Tuesday, July 12, 2005
- "There's no Christmas like a home Christmas...": Suzette tips us to this delightful New Jersey holiday ornament, styled to look just like Taylor® Ham and cheese on a hard roll. Mmm.
- So this is what people do in Alaska in their spare time.
- Something about this sports story struck me as familiar - and then I realized, "Yes! Park Myung-hwan is the second coming of Cabbage Head!"
SEOUL, South Korea (AP) -- South Korea's love for cabbage - the key ingredient in its national dish, kimchi - apparently doesn't extend to the baseball field. The Korea Baseball Organization ruled that wearing cabbage leaves inside a baseball cap constitutes as an "alien material" that may disrupt a game, the organization said in a statement.We all know how distracting cabbage on a ballfield can be. Make Buddy Cole Slaw, not war?
The decision came after Doosan Bears pitcher Park Myung-hwan's cap fell off twice in a game last Sunday, revealing frozen cabbage leaves. He was using the vegetables to keep his head cool and no measures were taken at the time. "What will we do if another team argues that because the cabbage leaf fell just as the pitcher was pitching, the batter got confused?" league rules committee chair Heo Koo-youn said, according to South Korea's Yonhap News Agency.
- Scientific American: researchers find a strange link between Parkinson's disease treatment and compulsive gambling
- We've seen them in nearly every science-fiction movie, and the buzz is on the military's new frontier of directed-energy "ray gun" weapons:
For years, the U.S. military has explored a new kind of firepower that is instantaneous, precise and almost inexhaustible: beams of electromagnetic energy. "Directed-energy" pulses can be throttled up or down depending on the situation, much like the phasers on Star Trek could be set to kill or merely stun. Such weapons are now nearing fruition.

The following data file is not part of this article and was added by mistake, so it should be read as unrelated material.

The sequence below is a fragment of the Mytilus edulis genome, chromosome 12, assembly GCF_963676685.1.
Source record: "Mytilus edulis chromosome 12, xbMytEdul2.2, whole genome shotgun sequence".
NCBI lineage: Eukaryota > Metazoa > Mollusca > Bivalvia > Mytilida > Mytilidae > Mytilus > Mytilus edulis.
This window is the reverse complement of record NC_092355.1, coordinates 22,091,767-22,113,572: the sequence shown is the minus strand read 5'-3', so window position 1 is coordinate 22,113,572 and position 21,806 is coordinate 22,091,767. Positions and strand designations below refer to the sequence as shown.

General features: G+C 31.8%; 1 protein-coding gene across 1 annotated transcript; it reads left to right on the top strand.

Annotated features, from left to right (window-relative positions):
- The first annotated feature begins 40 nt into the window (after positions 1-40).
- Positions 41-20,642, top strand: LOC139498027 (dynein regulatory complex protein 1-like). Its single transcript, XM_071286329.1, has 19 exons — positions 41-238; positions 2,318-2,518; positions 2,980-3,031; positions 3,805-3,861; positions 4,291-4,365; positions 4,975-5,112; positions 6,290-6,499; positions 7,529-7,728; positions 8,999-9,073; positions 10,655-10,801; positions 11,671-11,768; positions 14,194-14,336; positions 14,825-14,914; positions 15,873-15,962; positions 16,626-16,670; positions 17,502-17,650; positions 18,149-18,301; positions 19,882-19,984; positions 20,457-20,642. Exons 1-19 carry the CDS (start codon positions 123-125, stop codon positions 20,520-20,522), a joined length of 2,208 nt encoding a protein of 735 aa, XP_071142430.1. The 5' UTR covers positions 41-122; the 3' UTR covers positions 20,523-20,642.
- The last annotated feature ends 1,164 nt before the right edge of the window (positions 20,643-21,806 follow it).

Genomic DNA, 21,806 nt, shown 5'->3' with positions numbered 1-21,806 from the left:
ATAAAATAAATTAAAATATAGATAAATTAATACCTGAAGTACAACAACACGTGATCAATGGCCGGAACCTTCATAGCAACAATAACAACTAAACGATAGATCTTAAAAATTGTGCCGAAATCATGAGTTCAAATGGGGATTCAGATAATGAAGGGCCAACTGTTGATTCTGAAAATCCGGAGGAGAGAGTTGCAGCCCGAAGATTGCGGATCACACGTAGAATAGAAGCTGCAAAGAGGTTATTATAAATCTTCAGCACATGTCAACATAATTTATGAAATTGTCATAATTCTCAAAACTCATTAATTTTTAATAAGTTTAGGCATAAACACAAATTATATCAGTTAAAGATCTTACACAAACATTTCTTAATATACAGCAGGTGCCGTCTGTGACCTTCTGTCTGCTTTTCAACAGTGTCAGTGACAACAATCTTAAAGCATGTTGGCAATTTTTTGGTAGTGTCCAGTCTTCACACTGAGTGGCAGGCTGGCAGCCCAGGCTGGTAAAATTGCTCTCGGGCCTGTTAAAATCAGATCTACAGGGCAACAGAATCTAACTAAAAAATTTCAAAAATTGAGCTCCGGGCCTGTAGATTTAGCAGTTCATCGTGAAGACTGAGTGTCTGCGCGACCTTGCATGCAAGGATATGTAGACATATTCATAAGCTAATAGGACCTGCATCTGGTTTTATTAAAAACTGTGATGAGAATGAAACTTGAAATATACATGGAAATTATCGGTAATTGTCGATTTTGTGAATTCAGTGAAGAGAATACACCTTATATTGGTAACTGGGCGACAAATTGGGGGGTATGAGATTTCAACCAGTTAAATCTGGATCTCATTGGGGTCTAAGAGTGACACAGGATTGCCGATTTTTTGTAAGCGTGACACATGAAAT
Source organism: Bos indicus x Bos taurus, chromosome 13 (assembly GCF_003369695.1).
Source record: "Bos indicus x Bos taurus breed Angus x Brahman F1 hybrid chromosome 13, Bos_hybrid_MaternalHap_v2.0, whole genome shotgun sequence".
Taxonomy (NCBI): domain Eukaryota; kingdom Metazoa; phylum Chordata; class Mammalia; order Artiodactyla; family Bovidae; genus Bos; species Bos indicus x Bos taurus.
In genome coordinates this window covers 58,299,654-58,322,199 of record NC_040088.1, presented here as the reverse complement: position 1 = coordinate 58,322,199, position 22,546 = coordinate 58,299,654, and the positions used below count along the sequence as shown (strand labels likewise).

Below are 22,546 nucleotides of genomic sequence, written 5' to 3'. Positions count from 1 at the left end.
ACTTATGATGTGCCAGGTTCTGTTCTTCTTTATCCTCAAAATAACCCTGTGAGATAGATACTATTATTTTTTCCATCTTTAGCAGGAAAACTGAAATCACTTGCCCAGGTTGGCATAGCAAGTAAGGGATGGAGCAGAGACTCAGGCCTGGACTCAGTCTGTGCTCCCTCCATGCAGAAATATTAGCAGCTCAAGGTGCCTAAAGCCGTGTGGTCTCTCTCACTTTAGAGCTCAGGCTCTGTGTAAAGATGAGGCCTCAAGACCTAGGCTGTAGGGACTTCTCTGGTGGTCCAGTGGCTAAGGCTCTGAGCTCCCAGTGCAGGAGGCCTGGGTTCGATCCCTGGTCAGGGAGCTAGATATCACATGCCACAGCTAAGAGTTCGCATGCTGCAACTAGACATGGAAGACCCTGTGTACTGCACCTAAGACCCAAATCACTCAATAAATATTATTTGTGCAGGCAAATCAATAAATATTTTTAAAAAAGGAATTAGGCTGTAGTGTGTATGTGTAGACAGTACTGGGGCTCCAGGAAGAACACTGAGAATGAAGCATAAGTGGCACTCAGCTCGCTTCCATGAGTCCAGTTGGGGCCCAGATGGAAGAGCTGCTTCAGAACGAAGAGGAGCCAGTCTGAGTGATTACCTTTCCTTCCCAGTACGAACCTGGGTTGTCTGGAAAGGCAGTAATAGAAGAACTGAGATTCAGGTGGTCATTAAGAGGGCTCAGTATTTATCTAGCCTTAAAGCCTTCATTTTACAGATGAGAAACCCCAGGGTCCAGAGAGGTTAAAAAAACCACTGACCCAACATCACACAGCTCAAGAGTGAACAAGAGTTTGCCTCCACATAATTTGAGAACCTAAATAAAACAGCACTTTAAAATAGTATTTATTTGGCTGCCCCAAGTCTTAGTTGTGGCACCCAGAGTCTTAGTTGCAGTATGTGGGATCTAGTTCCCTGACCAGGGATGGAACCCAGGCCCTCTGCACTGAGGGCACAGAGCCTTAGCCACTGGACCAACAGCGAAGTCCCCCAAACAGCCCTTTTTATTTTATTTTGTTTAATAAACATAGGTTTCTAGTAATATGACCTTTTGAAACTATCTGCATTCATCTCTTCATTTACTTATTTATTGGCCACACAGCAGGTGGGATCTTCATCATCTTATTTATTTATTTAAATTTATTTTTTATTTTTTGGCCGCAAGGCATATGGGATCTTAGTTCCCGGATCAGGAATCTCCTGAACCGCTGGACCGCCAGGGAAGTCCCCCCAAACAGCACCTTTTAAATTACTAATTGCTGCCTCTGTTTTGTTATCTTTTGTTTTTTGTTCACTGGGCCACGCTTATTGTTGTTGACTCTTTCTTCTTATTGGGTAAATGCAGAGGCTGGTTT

...[t]he hallmark of all directed-energy weapons is that the target - whether a human or a mechanical object - has no chance to avoid the shot because it moves at the speed of light. At some frequencies, it can penetrate walls.
A separate branch of directed-energy research involves bigger, badder beams: lasers that could obliterate targets tens of miles away from ships or planes. Such a strike would be so precise that, as some designers put it at a recent conference here, the military could plausibly deny responsibility. [keep reading article in WIRED]
- A page with links to currently available NPR podcasts
- According to today's released results of a recent Salary.com and AOL survey, while both male and female American workers waste about 2 hours per day on non-work-related activites (*cough cough*), bosses tend to incorrectly assume that female employees waste more time than men. [via feministe]
- There's something inexplicably creepy about Bobby Neel Adams' "age maps" portrait series, where two monochrome images of an individual (one as a child, and one as an adult) are aligned along a "tear axis" to produce a surreal, time-shifted composite. [via Boing Boing]
- A video retrospective of the long-lost late 1970's-early 1980's music genre, Yacht Rock [Quicktime movie, via Panopticist]